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Junk e-mail scourge of cyberspace

February 23, 2002

Every time Canada's electronic-commerce watchdog signs on to his Ottawa-office e-mail, he faces a number of pressing public-policy issues, such as: "Would you like to jumpstart your desire and enhance your experience?" and "Register to win your Dream Vacation."

There is no way of knowing the volume of unsolicited e-mails being transmitted because no one keeps a scientifically valid scorecard.

But anecdotal information strongly suggests that Internet users are being deluged.

Whether the messages are benign or offensive and illegal, most people consider them annoying.

"It's on my screen every morning, sitting behind a fairly robust firewall," said Peter Ferguson, a senior official at Industry Canada who leads a federal task force developing a national policy on electronic commerce and the control of spam. "Offers for this, offers for that."

And more may be on the way. New York research firm Jupiter Media Matrix said Americans can expect 1,500 spam messages a year within the next few years.

As well, there is evidence that spammers are propagating "wireless spam" that is transmitted to cell phones and other handheld devices. This is a problem in Europe where text-messaging is hugely popular and free.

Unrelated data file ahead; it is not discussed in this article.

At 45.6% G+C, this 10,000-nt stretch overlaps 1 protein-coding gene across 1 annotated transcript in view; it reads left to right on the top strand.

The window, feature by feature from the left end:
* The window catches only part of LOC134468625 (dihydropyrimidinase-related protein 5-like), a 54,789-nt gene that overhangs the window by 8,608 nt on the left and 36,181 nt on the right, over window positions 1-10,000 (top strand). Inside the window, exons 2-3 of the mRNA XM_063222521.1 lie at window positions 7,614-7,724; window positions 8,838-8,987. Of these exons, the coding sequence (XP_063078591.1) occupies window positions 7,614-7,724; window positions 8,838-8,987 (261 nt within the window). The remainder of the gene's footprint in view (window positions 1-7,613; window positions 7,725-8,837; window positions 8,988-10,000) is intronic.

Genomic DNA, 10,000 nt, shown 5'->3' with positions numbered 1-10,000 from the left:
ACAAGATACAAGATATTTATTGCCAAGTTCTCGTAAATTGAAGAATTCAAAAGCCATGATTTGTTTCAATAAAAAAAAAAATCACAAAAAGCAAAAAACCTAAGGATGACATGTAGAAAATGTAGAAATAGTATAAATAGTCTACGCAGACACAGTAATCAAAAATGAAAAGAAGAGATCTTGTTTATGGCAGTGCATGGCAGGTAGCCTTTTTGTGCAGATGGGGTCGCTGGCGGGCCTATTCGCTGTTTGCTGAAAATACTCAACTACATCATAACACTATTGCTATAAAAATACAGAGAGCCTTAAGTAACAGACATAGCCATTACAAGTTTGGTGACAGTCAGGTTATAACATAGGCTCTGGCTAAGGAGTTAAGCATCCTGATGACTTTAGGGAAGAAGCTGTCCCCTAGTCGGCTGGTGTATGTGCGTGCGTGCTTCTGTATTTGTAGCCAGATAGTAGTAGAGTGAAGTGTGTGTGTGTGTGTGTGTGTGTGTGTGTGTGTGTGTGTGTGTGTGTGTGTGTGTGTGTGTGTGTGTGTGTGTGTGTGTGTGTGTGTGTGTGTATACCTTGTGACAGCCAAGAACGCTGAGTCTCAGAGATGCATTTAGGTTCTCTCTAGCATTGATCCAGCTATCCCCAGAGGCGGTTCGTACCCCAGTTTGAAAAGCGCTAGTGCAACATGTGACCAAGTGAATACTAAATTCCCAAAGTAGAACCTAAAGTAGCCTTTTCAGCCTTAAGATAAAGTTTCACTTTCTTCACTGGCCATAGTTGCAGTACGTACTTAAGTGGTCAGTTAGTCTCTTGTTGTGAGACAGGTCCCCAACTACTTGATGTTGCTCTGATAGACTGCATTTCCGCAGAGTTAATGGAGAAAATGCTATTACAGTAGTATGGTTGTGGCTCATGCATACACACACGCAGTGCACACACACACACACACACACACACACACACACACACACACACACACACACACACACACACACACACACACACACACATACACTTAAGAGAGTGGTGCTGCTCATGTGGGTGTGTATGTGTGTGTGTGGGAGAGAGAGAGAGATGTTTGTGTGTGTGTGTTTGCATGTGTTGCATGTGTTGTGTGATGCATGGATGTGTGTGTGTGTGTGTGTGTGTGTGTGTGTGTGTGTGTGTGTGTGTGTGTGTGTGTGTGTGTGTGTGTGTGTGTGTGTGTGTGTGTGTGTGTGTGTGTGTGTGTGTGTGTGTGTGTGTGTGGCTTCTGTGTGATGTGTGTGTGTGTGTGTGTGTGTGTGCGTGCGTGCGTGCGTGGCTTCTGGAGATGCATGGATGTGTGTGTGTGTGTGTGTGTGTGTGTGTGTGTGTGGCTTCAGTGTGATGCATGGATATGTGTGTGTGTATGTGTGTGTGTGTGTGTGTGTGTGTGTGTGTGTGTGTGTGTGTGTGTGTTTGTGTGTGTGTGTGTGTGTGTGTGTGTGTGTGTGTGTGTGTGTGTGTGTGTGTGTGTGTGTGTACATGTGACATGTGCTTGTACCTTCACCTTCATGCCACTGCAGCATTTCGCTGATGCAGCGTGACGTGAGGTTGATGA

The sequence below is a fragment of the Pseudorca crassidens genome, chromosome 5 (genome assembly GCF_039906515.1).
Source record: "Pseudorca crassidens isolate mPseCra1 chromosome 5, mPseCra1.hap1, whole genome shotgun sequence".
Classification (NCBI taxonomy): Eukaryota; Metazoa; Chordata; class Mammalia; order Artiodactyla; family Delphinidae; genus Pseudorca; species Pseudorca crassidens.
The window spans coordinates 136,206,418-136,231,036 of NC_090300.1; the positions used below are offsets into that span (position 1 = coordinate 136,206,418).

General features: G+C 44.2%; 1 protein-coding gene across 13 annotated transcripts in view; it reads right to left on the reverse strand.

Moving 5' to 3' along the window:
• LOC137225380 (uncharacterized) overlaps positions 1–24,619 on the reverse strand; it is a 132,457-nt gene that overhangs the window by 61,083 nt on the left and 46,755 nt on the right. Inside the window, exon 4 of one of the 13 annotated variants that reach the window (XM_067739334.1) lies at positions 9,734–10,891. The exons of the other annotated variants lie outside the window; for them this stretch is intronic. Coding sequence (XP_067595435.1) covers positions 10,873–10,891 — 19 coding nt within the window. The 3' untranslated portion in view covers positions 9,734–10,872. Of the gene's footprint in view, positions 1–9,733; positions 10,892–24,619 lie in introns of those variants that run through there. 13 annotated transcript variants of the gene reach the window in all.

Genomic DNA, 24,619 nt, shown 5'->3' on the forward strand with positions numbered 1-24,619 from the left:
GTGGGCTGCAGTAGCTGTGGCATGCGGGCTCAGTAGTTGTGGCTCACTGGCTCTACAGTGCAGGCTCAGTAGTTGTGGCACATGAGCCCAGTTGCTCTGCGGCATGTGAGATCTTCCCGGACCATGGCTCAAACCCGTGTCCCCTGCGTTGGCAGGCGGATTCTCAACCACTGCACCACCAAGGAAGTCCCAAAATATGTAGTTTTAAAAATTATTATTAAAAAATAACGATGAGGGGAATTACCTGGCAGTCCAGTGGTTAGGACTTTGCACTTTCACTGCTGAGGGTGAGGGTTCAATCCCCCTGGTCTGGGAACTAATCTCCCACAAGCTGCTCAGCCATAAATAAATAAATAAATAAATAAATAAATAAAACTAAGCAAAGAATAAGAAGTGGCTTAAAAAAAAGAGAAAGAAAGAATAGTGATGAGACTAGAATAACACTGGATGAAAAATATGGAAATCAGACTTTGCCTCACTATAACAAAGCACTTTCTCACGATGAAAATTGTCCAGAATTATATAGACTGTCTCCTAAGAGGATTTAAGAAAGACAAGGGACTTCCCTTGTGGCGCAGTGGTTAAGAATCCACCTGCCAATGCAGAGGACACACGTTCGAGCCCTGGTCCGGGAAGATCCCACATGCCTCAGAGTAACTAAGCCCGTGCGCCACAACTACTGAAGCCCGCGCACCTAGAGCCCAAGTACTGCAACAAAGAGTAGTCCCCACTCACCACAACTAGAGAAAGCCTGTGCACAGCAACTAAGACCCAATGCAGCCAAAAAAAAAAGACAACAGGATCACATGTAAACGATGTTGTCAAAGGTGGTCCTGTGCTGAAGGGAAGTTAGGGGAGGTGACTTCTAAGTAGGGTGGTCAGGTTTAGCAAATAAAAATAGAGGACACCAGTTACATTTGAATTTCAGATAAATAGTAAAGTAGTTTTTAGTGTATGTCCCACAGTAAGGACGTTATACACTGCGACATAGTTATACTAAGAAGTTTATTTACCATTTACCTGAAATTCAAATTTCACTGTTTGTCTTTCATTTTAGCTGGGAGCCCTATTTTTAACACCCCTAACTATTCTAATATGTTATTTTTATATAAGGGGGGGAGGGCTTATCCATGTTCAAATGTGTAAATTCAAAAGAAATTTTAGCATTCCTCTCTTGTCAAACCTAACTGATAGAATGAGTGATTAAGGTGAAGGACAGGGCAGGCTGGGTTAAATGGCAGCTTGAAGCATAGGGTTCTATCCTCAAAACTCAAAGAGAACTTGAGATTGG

Mr. Ferguson has just returned from an Internet conference in Australia where the government launched an investigation this week into ways to counter spam. Australians have experienced a surge of unsolicited e-mail in the past year, particularly pornography.

Australia's Coalition Against Unsolicited Bulk Email estimated that Internet users in that country received six times more unsolicited mail in 2001 than in 2000.

"The government is concerned about e-mail messages that are clearly inappropriate or unwanted, in particular those containing illegal, offensive of deceptive content," Australian Information Technology Minister Richard Alston said. "This material is often of a pornographic nature."

Mr. Ferguson is watching closely.

"The issue has become alive again, and Australia certainly wants to take action, although nobody wants, particularly, to put the annoyance-related activity at the front burner," he said.

"It's the illegal stuff they want to get at."